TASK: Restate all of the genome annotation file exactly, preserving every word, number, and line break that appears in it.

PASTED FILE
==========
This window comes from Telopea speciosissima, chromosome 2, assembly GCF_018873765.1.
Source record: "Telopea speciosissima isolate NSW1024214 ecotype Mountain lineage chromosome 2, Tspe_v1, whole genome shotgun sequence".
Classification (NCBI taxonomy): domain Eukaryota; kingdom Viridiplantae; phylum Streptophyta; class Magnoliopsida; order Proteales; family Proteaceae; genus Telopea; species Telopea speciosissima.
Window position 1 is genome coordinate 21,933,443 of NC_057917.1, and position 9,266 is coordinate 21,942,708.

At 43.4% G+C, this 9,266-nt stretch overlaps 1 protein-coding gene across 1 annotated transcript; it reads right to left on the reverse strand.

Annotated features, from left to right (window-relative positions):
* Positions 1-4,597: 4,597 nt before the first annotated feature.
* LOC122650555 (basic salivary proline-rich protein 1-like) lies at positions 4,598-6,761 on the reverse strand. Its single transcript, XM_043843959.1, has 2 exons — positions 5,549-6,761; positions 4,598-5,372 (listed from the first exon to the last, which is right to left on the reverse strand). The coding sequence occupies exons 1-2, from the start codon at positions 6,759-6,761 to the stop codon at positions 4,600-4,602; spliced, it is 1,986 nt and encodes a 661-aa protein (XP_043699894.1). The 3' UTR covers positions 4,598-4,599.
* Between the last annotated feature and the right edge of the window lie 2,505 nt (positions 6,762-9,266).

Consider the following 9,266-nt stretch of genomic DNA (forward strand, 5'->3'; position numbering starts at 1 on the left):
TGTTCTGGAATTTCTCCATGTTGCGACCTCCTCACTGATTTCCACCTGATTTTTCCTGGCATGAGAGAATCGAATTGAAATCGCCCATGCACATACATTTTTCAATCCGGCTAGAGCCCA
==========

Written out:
This window comes from Telopea speciosissima, chromosome 2, assembly GCF_018873765.1.
Source record: "Telopea speciosissima isolate NSW1024214 ecotype Mountain lineage chromosome 2, Tspe_v1, whole genome shotgun sequence".
Classification (NCBI taxonomy): domain Eukaryota; kingdom Viridiplantae; phylum Streptophyta; class Magnoliopsida; order Proteales; family Proteaceae; genus Telopea; species Telopea speciosissima.
Window position 1 is genome coordinate 21,933,443 of NC_057917.1, and position 9,266 is coordinate 21,942,708.

At 43.4% G+C, this 9,266-nt stretch overlaps 1 protein-coding gene across 1 annotated transcript; it reads right to left on the reverse strand.

Annotated features, from left to right (window-relative positions):
* Positions 1-4,597: 4,597 nt before the first annotated feature.
* LOC122650555 (basic salivary proline-rich protein 1-like) lies at positions 4,598-6,761 on the reverse strand. Its single transcript, XM_043843959.1, has 2 exons — positions 5,549-6,761; positions 4,598-5,372 (listed from the first exon to the last, which is right to left on the reverse strand). The coding sequence occupies exons 1-2, from the start codon at positions 6,759-6,761 to the stop codon at positions 4,600-4,602; spliced, it is 1,986 nt and encodes a 661-aa protein (XP_043699894.1). The 3' UTR covers positions 4,598-4,599.
* Between the last annotated feature and the right edge of the window lie 2,505 nt (positions 6,762-9,266).

Consider the following 9,266-nt stretch of genomic DNA (forward strand, 5'->3'; position numbering starts at 1 on the left):
TGTTCTGGAATTTCTCCATGTTGCGACCTCCTCACTGATTTCCACCTGATTTTTCCTGGCATGAGAGAATCGAATTGAAATCGCCCATGCACATACATTTTTCAATCCGGCTAGAGCCCA